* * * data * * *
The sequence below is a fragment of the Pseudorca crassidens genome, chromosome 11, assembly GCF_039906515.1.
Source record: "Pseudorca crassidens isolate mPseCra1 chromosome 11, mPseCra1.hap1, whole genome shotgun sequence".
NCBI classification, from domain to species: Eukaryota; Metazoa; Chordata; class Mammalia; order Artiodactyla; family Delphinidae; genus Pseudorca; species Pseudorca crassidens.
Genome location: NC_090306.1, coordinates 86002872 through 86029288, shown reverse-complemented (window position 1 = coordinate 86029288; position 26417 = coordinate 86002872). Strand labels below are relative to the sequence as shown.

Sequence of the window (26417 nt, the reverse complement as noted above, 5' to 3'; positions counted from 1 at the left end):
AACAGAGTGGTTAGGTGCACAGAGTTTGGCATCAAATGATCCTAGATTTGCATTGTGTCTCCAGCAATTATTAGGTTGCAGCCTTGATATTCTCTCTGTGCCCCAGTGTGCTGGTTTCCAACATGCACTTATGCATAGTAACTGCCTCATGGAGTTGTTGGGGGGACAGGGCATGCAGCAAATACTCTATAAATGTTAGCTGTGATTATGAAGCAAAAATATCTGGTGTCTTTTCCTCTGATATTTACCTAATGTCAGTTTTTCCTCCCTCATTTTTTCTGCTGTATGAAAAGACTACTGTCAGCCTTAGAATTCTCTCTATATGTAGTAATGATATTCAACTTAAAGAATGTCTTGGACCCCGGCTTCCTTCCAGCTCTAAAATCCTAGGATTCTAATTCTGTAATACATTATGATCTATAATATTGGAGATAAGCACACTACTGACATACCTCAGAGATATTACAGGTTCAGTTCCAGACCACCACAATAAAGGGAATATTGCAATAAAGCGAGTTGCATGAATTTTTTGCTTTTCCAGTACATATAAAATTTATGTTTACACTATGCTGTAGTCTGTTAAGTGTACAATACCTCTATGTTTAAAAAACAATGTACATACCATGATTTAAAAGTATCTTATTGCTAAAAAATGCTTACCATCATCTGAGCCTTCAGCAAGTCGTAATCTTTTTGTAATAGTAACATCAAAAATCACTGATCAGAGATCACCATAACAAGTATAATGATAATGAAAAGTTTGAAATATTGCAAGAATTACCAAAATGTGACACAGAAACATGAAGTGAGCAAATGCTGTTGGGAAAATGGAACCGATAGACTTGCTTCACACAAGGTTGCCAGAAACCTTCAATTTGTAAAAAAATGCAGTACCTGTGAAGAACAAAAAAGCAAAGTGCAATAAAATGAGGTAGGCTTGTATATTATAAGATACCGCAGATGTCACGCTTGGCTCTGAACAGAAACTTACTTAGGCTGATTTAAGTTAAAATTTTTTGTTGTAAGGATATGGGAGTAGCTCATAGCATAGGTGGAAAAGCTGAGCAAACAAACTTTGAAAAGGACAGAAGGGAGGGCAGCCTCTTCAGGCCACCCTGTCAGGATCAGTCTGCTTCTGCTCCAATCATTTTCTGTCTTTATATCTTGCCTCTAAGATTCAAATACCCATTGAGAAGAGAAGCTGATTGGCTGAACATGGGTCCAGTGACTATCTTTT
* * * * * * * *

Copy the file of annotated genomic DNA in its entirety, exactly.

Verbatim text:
The sequence below is a fragment of the Pseudorca crassidens genome, chromosome 11, assembly GCF_039906515.1.
Source record: "Pseudorca crassidens isolate mPseCra1 chromosome 11, mPseCra1.hap1, whole genome shotgun sequence".
NCBI classification, from domain to species: Eukaryota; Metazoa; Chordata; class Mammalia; order Artiodactyla; family Delphinidae; genus Pseudorca; species Pseudorca crassidens.
Genome location: NC_090306.1, coordinates 86002872 through 86029288, shown reverse-complemented (window position 1 = coordinate 86029288; position 26417 = coordinate 86002872). Strand labels below are relative to the sequence as shown.

Sequence of the window (26417 nt, the reverse complement as noted above, 5' to 3'; positions counted from 1 at the left end):
AACAGAGTGGTTAGGTGCACAGAGTTTGGCATCAAATGATCCTAGATTTGCATTGTGTCTCCAGCAATTATTAGGTTGCAGCCTTGATATTCTCTCTGTGCCCCAGTGTGCTGGTTTCCAACATGCACTTATGCATAGTAACTGCCTCATGGAGTTGTTGGGGGGACAGGGCATGCAGCAAATACTCTATAAATGTTAGCTGTGATTATGAAGCAAAAATATCTGGTGTCTTTTCCTCTGATATTTACCTAATGTCAGTTTTTCCTCCCTCATTTTTTCTGCTGTATGAAAAGACTACTGTCAGCCTTAGAATTCTCTCTATATGTAGTAATGATATTCAACTTAAAGAATGTCTTGGACCCCGGCTTCCTTCCAGCTCTAAAATCCTAGGATTCTAATTCTGTAATACATTATGATCTATAATATTGGAGATAAGCACACTACTGACATACCTCAGAGATATTACAGGTTCAGTTCCAGACCACCACAATAAAGGGAATATTGCAATAAAGCGAGTTGCATGAATTTTTTGCTTTTCCAGTACATATAAAATTTATGTTTACACTATGCTGTAGTCTGTTAAGTGTACAATACCTCTATGTTTAAAAAACAATGTACATACCATGATTTAAAAGTATCTTATTGCTAAAAAATGCTTACCATCATCTGAGCCTTCAGCAAGTCGTAATCTTTTTGTAATAGTAACATCAAAAATCACTGATCAGAGATCACCATAACAAGTATAATGATAATGAAAAGTTTGAAATATTGCAAGAATTACCAAAATGTGACACAGAAACATGAAGTGAGCAAATGCTGTTGGGAAAATGGAACCGATAGACTTGCTTCACACAAGGTTGCCAGAAACCTTCAATTTGTAAAAAAATGCAGTACCTGTGAAGAACAAAAAAGCAAAGTGCAATAAAATGAGGTAGGCTTGTATATTATAAGATACCGCAGATGTCACGCTTGGCTCTGAACAGAAACTTACTTAGGCTGATTTAAGTTAAAATTTTTTGTTGTAAGGATATGGGAGTAGCTCATAGCATAGGTGGAAAAGCTGAGCAAACAAACTTTGAAAAGGACAGAAGGGAGGGCAGCCTCTTCAGGCCACCCTGTCAGGATCAGTCTGCTTCTGCTCCAATCATTTTCTGTCTTTATATCTTGCCTCTAAGATTCAAATACCCATTGAGAAGAGAAGCTGATTGGCTGAACATGGGTCCAGTGACTATCTTTT